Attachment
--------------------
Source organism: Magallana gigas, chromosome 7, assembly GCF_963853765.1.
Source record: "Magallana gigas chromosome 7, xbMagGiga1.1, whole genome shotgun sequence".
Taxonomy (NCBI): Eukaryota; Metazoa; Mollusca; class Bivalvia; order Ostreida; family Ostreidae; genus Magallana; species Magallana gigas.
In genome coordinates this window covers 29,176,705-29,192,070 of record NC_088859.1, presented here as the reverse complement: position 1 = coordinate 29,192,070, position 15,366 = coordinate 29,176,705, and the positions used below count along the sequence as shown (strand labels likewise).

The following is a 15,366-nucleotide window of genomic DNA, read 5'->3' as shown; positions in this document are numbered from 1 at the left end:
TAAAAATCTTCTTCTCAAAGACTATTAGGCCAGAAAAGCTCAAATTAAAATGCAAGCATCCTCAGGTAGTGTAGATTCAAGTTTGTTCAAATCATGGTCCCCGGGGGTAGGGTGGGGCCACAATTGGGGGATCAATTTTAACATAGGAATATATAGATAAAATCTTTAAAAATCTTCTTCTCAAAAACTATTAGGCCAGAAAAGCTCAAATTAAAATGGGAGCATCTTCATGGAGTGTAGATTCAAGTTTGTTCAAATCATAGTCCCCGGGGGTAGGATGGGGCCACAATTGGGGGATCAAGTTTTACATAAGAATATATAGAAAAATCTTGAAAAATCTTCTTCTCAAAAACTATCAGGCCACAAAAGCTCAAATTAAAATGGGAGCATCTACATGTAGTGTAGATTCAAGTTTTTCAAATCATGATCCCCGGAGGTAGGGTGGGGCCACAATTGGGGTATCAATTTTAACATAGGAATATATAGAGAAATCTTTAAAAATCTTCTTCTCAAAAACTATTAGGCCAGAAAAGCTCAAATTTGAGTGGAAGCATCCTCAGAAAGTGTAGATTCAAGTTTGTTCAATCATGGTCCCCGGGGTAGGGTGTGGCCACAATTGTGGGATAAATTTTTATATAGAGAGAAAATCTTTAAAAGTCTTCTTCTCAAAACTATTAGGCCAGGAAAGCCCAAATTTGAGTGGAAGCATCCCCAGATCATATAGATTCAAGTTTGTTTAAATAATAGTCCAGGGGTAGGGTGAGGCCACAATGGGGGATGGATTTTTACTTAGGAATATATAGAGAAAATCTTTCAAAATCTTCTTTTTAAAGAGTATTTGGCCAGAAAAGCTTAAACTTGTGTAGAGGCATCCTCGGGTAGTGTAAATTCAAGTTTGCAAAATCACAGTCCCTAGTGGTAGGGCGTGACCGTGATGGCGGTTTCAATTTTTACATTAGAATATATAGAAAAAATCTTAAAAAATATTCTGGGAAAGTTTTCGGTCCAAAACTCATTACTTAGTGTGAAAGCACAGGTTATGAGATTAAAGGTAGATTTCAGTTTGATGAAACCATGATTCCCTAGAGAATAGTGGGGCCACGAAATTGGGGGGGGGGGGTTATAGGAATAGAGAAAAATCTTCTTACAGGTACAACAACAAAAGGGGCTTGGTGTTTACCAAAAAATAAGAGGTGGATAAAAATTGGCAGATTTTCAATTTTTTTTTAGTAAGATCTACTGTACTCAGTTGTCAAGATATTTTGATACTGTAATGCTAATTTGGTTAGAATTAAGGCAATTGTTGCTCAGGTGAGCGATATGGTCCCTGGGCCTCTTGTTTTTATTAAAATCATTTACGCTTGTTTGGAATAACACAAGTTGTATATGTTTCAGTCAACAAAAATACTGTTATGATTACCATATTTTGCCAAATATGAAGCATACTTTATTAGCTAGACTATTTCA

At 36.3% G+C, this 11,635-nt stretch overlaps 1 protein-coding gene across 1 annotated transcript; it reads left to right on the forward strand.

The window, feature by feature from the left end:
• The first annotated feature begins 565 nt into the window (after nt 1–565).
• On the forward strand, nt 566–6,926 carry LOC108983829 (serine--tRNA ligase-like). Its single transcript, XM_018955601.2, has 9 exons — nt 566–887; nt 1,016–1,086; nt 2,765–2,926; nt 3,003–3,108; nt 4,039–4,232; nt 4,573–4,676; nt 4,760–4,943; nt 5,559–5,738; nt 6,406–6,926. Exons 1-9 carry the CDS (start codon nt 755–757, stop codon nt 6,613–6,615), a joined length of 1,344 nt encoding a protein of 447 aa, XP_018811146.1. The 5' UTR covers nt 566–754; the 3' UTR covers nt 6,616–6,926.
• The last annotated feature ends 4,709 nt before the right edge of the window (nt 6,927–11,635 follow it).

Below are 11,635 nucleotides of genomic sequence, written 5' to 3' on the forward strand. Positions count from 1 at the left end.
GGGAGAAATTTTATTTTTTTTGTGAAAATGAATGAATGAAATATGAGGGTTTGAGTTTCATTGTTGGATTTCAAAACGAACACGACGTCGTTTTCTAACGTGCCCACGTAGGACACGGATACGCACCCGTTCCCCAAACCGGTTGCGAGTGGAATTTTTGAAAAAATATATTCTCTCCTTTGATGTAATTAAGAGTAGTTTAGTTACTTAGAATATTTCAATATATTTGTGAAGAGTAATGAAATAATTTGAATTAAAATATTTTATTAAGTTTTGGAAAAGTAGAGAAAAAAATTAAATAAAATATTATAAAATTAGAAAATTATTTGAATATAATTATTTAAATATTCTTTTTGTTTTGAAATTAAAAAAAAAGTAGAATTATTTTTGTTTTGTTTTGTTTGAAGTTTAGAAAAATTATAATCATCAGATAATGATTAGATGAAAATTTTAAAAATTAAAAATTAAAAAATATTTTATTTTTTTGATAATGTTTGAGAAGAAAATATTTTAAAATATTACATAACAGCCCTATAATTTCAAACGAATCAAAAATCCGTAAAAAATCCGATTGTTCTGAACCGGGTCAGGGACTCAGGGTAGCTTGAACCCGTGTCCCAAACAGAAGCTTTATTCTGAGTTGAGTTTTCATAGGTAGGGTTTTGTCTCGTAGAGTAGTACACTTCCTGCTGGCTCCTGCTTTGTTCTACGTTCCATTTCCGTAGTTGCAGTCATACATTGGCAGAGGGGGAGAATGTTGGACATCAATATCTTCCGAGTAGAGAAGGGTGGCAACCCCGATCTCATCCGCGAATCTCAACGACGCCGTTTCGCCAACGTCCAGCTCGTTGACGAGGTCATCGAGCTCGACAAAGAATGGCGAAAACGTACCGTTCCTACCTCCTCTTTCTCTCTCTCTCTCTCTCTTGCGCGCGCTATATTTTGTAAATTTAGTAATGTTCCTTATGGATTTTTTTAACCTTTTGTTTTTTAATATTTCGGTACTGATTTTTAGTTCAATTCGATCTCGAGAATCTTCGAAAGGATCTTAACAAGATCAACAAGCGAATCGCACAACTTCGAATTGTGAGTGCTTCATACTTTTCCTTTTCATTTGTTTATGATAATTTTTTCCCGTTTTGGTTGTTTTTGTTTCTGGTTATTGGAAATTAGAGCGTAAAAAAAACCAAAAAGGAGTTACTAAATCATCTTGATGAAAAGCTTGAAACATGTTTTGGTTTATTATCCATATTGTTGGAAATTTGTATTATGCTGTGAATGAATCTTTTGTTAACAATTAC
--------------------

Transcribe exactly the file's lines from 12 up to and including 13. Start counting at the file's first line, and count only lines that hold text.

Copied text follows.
Below are 11,635 nucleotides of genomic sequence, written 5' to 3' on the forward strand. Positions count from 1 at the left end.
GGGAGAAATTTTATTTTTTTTGTGAAAATGAATGAATGAAATATGAGGGTTTGAGTTTCATTGTTGGATTTCAAAACGAACACGACGTCGTTTTCTAACGTGCCCACGTAGGACACGGATACGCACCCGTTCCCCAAACCGGTTGCGAGTGGAATTTTTGAAAAAATATATTCTCTCCTTTGATGTAATTAAGAGTAGTTTAGTTACTTAGAATATTTCAATATATTTGTGAAGAGTAATGAAATAATTTGAATTAAAATATTTTATTAAGTTTTGGAAAAGTAGAGAAAAAAATTAAATAAAATATTATAAAATTAGAAAATTATTTGAATATAATTATTTAAATATTCTTTTTGTTTTGAAATTAAAAAAAAAGTAGAATTATTTTTGTTTTGTTTTGTTTGAAGTTTAGAAAAATTATAATCATCAGATAATGATTAGATGAAAATTTTAAAAATTAAAAATTAAAAAATATTTTATTTTTTTGATAATGTTTGAGAAGAAAATATTTTAAAATATTACATAACAGCCCTATAATTTCAAACGAATCAAAAATCCGTAAAAAATCCGATTGTTCTGAACCGGGTCAGGGACTCAGGGTAGCTTGAACCCGTGTCCCAAACAGAAGCTTTATTCTGAGTTGAGTTTTCATAGGTAGGGTTTTGTCTCGTAGAGTAGTACACTTCCTGCTGGCTCCTGCTTTGTTCTACGTTCCATTTCCGTAGTTGCAGTCATACATTGGCAGAGGGGGAGAATGTTGGACATCAATATCTTCCGAGTAGAGAAGGGTGGCAACCCCGATCTCATCCGCGAATCTCAACGACGCCGTTTCGCCAACGTCCAGCTCGTTGACGAGGTCATCGAGCTCGACAAAGAATGGCGAAAACGTACCGTTCCTACCTCCTCTTTCTCTCTCTCTCTCTCTCTTGCGCGCGCTATATTTTGTAAATTTAGTAATGTTCCTTATGGATTTTTTTAACCTTTTGTTTTTTAATATTTCGGTACTGATTTTTAGTTCAATTCGATCTCGAGAATCTTCGAAAGGATCTTAACAAGATCAACAAGCGAATCGCACAACTTCGAATTGTGAGTGCTTCATACTTTTCCTTTTCATTTGTTTATGATAATTTTTTCCCGTTTTGGTTGTTTTTGTTTCTGGTTATTGGAAATTAGAGCGTAAAAAAAACCAAAAAGGAGTTACTAAATCATCTTGATGAAAAGCTTGAAACATGTTTTGGTTTATTATCCATATTGTTGGAAATTTGTATTATGCTGTGAATGAATCTTTTGTTAACAATTAC